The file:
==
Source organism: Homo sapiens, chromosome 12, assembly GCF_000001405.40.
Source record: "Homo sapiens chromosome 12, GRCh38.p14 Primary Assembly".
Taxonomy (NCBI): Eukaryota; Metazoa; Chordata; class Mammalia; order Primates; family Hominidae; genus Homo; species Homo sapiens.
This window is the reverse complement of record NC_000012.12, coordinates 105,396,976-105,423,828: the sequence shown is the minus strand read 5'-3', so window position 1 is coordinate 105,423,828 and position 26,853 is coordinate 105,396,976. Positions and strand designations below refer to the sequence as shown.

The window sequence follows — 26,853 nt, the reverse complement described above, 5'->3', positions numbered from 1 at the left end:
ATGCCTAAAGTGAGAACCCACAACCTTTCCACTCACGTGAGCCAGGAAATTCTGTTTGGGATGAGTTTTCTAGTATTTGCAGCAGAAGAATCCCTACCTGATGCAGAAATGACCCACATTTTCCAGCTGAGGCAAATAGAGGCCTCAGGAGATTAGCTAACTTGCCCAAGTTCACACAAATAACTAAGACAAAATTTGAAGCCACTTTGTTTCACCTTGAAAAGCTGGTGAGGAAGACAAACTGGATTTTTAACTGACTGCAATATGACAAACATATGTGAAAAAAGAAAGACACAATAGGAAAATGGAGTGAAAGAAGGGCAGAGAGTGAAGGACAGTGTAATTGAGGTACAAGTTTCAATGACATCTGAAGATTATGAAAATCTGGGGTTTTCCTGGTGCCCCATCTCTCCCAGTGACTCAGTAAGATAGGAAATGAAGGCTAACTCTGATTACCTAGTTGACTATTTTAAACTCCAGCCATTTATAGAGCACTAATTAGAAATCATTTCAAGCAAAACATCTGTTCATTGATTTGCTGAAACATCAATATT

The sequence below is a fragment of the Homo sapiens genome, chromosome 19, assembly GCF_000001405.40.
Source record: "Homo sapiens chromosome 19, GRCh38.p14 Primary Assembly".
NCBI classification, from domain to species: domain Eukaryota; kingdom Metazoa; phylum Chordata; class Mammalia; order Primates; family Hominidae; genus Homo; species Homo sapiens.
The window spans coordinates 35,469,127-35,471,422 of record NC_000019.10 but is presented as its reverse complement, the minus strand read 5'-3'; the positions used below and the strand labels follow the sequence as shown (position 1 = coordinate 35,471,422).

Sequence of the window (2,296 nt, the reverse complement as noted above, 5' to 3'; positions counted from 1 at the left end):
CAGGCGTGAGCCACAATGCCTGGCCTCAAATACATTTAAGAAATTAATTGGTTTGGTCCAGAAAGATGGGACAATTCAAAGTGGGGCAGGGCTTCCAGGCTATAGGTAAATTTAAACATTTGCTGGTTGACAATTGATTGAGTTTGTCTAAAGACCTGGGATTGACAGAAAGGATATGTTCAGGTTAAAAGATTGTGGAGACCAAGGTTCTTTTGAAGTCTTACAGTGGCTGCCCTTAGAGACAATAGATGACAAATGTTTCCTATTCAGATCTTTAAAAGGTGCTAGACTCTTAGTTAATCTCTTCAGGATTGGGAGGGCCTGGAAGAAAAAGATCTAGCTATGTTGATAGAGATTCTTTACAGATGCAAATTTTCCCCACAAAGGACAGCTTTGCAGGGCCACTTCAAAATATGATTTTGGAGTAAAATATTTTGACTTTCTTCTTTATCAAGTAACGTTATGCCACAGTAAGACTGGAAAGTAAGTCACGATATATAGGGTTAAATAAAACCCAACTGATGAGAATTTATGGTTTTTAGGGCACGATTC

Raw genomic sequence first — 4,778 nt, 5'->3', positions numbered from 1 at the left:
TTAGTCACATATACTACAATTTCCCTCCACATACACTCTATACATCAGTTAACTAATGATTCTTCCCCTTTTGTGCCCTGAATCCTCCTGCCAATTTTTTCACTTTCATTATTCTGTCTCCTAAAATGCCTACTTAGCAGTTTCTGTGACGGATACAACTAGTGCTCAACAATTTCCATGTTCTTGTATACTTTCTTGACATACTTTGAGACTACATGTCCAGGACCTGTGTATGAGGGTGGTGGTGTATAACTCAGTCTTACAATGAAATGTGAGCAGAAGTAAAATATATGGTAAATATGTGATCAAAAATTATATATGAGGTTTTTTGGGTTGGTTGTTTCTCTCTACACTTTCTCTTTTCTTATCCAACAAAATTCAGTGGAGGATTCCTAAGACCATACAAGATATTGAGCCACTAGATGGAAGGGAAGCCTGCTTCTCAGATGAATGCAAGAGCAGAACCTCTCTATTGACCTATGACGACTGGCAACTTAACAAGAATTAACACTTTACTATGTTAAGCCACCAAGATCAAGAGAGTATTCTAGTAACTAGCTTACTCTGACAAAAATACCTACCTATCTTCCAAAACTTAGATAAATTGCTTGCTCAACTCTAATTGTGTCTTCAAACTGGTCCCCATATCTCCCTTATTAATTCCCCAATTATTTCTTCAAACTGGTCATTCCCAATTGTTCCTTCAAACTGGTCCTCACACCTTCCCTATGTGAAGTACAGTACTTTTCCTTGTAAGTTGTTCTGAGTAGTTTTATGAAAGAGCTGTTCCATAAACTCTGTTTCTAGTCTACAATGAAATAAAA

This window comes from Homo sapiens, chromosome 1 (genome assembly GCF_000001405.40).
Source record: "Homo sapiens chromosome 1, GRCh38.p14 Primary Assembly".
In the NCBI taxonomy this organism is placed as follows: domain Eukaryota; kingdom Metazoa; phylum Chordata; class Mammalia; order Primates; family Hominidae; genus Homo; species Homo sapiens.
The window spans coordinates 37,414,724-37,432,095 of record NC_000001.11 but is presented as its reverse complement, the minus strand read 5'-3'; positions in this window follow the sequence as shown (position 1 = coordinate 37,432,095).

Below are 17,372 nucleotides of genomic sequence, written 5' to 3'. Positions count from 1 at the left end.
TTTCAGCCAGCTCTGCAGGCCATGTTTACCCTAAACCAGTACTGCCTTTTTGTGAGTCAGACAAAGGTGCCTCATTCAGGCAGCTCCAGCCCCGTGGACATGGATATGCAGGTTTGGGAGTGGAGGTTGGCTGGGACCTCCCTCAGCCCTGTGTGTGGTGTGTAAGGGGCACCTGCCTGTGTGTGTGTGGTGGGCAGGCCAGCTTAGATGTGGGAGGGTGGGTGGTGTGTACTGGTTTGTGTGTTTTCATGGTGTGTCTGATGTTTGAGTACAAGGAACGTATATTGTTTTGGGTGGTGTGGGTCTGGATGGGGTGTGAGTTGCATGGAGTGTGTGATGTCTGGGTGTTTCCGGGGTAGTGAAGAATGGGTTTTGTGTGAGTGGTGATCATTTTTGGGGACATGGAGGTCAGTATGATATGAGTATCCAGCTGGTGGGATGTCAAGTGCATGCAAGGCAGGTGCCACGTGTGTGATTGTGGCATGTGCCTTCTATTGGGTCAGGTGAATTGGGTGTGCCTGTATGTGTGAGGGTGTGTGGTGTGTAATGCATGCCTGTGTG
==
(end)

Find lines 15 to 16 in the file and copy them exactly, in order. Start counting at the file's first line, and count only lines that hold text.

This window comes from Homo sapiens, chromosome 1 (genome assembly GCF_000001405.40).
Source record: "Homo sapiens chromosome 1, GRCh38.p14 Primary Assembly".